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Sad at Work? Try These 10 Coping Strategies | Fairygodboss
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10 Ways Emotionally Intelligent People Cope When They're Sad At Work
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Heather K Adams,
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Fact of life: being sad at work sucks. We all get in our feelings now and then, but dealing with anything from clinical depression to something more acute (anyone else ever been dumped over Sunday brunch?) is raised to a whole other level when you have to go to work, too. And, you know, pretend everything's normal and you're totally fine.

10 steps for when you're sad at work

Life is going to happen, the good and the bad, and at some point, you'll have to face going into work while part of your life is falling to pieces. Here's how to manage.

1. Accept it.

Today is going to be pretty terrible. Don't try to fight it. Forcing yourself to put on a happy face will only make you more miserable. And it could backfire, stressing you out so much you lash out at everyone around you.

Instead, accept that today is not going to be easy or quick. Then determine how to navigate it as best you can.

2. Prepare.

You know what helps you most when you're down. Do what you can to incorporate small things that bring you joy into your workday. Wear your favorite shirt or a lucky piece of jewelry. Find a way to pick yourself up right away in the morning, and it could help carry you through the day.

Bring what you can with you, too: a favorite lunch food, a candle or a favorite picture. Got an old stuffed rabbit? We're not going to judge. Put the bunny in your bag.

3. Prioritize your work.

You're not going to be your best today, so skip the Superwoman-like to-do list. Instead, organize your list around only what absolutely needs to get done. Don't be afraid to give yourself a break where you can. You know what items can simmer on the back burner just a little bit longer.

4. Take breaks.

Pushing straight through isn't going to make the day go faster. You'll end up staring into space, watching the clock, doing anything but being productive. Instead, remember to go easy on yourself. For whatever reason, you're feeling sad at work and need to adapt your day accordingly.

Taking small, regular breaks, especially ones that get you up and away from your desk, will help. These will clear your mind, and even the smallest bit of exercise is good for both the body and the brain. And a lap around the office totally counts as exercise.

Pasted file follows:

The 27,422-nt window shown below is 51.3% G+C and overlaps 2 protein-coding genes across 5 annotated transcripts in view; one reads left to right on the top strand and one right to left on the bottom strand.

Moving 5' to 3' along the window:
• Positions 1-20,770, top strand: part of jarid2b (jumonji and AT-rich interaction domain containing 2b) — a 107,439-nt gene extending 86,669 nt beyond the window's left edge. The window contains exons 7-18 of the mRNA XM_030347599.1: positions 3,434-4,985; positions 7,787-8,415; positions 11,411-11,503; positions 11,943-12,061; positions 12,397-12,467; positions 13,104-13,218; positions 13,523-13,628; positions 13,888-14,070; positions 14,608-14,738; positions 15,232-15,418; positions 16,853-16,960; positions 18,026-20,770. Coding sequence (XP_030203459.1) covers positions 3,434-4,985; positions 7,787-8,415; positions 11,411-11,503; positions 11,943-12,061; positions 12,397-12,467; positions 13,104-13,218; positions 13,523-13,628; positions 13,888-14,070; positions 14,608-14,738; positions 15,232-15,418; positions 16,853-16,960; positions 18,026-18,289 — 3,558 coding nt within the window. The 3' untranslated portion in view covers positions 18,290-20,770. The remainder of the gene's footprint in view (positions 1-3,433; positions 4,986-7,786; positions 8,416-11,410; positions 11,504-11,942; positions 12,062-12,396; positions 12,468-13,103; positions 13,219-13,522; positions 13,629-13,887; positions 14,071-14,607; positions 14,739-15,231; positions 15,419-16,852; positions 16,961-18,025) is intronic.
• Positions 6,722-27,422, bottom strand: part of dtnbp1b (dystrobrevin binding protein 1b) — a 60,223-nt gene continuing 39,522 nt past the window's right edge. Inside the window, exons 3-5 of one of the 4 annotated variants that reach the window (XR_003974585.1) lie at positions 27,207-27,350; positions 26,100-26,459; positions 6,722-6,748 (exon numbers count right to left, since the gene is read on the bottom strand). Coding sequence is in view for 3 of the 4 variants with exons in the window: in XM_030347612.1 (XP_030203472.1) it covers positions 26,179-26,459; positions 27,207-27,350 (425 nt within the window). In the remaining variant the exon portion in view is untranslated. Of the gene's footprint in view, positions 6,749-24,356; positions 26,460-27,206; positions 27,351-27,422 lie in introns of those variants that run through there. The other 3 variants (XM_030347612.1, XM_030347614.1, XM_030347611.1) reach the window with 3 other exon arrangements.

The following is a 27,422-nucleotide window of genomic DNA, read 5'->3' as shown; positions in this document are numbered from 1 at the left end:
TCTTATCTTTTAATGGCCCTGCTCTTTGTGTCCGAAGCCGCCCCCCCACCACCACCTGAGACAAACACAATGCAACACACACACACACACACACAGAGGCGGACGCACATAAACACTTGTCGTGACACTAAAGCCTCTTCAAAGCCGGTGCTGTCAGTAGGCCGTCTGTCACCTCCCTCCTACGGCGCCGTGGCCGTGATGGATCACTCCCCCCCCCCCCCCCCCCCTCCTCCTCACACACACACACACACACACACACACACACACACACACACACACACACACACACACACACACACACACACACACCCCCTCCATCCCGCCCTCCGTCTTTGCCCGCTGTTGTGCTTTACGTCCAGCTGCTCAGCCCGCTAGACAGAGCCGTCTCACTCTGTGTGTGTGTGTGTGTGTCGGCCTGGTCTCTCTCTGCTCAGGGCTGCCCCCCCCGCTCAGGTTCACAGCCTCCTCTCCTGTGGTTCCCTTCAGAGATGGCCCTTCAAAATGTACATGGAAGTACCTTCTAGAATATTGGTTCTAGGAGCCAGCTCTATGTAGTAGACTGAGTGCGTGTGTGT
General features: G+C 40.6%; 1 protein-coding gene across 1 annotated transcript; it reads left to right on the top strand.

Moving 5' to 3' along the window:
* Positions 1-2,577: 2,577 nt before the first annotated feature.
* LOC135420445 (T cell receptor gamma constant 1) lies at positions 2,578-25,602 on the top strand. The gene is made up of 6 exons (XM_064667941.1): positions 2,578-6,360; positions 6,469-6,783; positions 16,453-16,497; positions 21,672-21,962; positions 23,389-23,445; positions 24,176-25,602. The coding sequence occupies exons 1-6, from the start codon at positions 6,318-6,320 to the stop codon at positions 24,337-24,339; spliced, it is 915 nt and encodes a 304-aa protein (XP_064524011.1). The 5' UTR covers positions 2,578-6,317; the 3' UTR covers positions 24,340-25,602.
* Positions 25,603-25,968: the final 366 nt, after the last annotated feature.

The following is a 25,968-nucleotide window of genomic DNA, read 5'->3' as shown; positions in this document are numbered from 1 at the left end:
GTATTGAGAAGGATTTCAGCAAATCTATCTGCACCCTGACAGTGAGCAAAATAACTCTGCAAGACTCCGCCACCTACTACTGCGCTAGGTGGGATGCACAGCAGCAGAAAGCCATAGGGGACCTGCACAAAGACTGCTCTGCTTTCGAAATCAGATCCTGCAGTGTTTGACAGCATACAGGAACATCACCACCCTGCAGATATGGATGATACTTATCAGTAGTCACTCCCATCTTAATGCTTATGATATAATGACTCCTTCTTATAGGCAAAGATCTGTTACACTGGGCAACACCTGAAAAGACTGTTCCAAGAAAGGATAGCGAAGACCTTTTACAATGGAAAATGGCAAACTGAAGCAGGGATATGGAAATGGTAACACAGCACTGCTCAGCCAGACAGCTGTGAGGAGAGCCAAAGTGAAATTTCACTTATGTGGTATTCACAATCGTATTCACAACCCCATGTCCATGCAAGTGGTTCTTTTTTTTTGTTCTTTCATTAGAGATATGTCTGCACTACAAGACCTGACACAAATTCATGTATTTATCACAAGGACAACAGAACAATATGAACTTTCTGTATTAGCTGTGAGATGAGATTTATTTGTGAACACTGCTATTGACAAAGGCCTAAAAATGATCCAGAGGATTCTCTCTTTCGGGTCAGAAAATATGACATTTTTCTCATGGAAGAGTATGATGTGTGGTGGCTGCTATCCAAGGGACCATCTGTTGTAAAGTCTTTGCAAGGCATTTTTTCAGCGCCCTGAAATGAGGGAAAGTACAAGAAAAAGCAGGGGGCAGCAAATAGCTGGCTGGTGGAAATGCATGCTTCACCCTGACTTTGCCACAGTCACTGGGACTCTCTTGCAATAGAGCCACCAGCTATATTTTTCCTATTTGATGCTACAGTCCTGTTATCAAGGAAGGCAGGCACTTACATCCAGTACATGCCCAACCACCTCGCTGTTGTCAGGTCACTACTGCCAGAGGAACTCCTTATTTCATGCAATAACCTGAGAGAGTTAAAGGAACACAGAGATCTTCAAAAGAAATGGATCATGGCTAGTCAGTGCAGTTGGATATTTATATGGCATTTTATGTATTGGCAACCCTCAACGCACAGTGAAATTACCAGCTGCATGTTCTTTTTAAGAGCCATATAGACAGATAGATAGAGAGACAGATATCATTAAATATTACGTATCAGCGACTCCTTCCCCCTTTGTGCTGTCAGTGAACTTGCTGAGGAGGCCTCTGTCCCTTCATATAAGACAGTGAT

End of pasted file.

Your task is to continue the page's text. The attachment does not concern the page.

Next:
5. Cry if you need to (privately).

The simplest thing might set you off today. Drop your stapler? Don't be surprised if you want to burst into tears. So find yourself a nice, quiet spot (bathrooms work in a pinch, but a private office is even better), and just let it out.

You might not be able to have a full-on crying session, but letting that overwhelming emotion out even a little bit can get you through the next few hours.

6. Vent.

Grab a work friend, take a coffee break or go to lunch, and let it all hang out. Not only is venting good for you, but sharing your sadness is, too. Bringing someone else into the loop can give you a work ally, someone who might be willing to help lighten your load or cover for you on something you just can't handle today.

7. Call off, or leave early.

There's being sad at work, and then there's being unable to function. If what you're going through is simply too much, go ahead and call in sick. Cry, scream and throw things at the wall. Calling off will give you plenty of time to let it out (and clean up after).

If you're at work and you gave it your best, or you've done all you're able to do today, make your excuses and go. You may not have to think up much of an excuse. Even if you don't talk about it, even if you think you're hiding it pretty well, your boss is probably going to know something's up. And you might be surprised by how understanding they are.

8. Be honest.